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Commentary: Kara Walker at the Fort Worth Modern

YouDo (detail), Kara Walker, cut paper, 1993-94

Artist Kara Walker uses an old-fashioned art form – the black paper silhouette – in controversial ways to explore issues of power, politics and racism. Commentator Matthew Bourbon, a Denton artist, art critic and associate professor at The University of North Texas, has this review of a retrospective of Walker’s work at the Modern Art Museum of Fort Worth

Listen to the commentary from KERA-FM

For another take on the Kara Walker exhibition, see artist Brad Ford Smith’s post on the Art&Seek blog

Kara Walker made her mark upon the art world early. In 1997, at just 27, she became the youngest artist ever to receive a MacArthur “genius” grant. Since then, her work has seen its share of controversy, and she has alienated a vocal group of older generation African American artists who object to the inflammatory racial images Walker uses.

Given this history, it’s no surprise that Walker’s show at the Modern is both gorgeous and disturbing. Titled “My Complement, My Enemy, My Oppressor, My Love,” the exhibition covers all aspects of her art including small drawings, paintings and animated films.

But Walker is best known for her masterful use of the paper silhouette. She extends and reinvents this art form, cutting paper into elegantly stylized vignettes that span 50-foot walls, or fill entire rooms. These complex reimaginings of the American South before the Civil War are a distant cry from polite silhouette portraiture popular during the same era. Instead the artist offers a justifiably nightmarish world of extreme violence, depravity and sexual frenzy.

Her art is purposefully aggressive, forcing a reckoning of the viewers’ relationship to scenes of hyperbolic abuse. Adopting blatantly stereotypical renderings of blacks and whites, Walker uses the most hateful master and servant imagery as a means to examine conflicting feelings and ideas about her own identity and perhaps ours as well. Paintings of historic events are often massive, to glorify the scenes they portray. But Walker subverts this tradition. She wants you to feel uncomfortable in front of her art; no one is left unscathed by her indictment of human cruelty and human desires.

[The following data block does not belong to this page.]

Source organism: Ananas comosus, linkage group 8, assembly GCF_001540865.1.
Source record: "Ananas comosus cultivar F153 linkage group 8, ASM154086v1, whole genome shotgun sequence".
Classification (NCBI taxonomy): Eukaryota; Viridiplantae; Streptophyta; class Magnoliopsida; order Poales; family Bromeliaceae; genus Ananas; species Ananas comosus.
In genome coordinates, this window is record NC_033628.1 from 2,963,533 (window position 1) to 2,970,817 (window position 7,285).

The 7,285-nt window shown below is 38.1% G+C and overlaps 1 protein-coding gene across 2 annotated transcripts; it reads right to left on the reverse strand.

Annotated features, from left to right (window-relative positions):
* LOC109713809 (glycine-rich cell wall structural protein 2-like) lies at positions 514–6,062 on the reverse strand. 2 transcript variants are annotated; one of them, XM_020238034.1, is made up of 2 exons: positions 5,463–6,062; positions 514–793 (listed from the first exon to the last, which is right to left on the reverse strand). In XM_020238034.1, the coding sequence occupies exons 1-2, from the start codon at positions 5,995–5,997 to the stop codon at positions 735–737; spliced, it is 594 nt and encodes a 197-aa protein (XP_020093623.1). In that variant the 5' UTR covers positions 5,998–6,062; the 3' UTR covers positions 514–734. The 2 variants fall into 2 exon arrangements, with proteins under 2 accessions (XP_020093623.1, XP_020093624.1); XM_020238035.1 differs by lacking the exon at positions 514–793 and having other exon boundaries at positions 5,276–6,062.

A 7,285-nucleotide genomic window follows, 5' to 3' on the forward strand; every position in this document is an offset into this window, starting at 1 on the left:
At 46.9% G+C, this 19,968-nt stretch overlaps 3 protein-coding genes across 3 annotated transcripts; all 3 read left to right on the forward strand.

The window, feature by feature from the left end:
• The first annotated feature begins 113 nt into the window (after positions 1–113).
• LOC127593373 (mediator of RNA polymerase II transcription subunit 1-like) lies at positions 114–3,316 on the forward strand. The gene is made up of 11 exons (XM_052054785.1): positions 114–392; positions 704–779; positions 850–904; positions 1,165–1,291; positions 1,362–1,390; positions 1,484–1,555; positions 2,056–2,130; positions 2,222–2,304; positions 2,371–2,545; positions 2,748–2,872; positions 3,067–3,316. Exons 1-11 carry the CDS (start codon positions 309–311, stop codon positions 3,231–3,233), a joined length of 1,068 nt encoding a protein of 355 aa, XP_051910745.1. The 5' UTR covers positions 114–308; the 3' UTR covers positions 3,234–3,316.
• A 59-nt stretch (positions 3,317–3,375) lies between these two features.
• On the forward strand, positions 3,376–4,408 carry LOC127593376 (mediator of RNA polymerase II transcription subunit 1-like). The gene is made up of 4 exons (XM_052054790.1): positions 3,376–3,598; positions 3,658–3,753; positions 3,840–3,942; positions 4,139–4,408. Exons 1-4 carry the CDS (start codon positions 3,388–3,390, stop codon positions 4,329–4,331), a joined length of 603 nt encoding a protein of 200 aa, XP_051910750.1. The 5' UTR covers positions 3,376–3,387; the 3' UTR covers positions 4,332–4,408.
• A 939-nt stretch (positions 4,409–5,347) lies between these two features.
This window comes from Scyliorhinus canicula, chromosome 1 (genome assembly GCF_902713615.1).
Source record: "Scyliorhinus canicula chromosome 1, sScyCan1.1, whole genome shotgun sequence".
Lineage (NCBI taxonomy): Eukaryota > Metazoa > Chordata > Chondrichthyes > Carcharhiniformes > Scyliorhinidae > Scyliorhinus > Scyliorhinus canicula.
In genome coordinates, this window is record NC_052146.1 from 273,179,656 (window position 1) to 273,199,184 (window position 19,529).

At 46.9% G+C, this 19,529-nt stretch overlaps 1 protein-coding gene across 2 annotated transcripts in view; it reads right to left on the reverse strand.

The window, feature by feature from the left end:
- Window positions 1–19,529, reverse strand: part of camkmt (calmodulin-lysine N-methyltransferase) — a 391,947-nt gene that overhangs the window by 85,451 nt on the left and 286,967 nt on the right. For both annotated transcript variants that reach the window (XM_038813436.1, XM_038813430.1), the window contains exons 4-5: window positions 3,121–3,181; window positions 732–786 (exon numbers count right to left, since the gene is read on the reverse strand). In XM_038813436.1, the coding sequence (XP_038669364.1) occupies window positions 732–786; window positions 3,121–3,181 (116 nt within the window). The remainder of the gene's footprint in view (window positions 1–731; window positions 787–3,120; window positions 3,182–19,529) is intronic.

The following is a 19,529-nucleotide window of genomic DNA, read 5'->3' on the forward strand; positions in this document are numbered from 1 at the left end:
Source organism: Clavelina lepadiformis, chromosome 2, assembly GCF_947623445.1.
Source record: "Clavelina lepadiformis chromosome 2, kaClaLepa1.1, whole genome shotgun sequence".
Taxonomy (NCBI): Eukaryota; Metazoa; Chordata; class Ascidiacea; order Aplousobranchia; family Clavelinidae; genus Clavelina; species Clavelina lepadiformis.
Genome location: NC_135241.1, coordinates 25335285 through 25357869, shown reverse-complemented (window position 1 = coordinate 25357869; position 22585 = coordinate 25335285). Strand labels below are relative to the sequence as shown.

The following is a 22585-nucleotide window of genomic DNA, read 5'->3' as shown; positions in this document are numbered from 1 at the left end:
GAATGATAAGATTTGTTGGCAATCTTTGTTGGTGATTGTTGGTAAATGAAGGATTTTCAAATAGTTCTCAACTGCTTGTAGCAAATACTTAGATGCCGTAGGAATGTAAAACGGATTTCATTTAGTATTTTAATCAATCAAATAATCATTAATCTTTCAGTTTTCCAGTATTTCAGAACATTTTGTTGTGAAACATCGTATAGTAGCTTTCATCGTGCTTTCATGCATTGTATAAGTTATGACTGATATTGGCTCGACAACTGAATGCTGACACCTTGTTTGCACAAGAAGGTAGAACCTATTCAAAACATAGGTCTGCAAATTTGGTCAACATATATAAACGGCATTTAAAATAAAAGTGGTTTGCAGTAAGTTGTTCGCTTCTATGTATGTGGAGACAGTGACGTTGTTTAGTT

Emancipated, and On Tour, Kara Walker, cut paper projection, 2000

Walker’s art is repulsive and at the same time visually seductive. And this contradiction is why Walker’s work speaks so effectively on the politics of power. Artists creating political work often lecture the audience with opinions about right and wrong, ethical and unethical. This type of art is mere public relations for an obvious political point of view. We, the viewers, can only agree or disagree, filing the work in its appropriate place in our moral universe.

At her best, Walker does not provide easy answers to hard questions. She constructs a complicated world where victim and persecutor flip flop and are never pinned down to one role. This shifting point of view leaves us to decipher our own sense of identity from the artist’s speculations about race, class, history, and corruption of power. Kara Walker unleashes an unsettling parade of images that are most often black and white, yet in the end, the moral problems she exposes trap us among unresolved and troubling nuances of grey.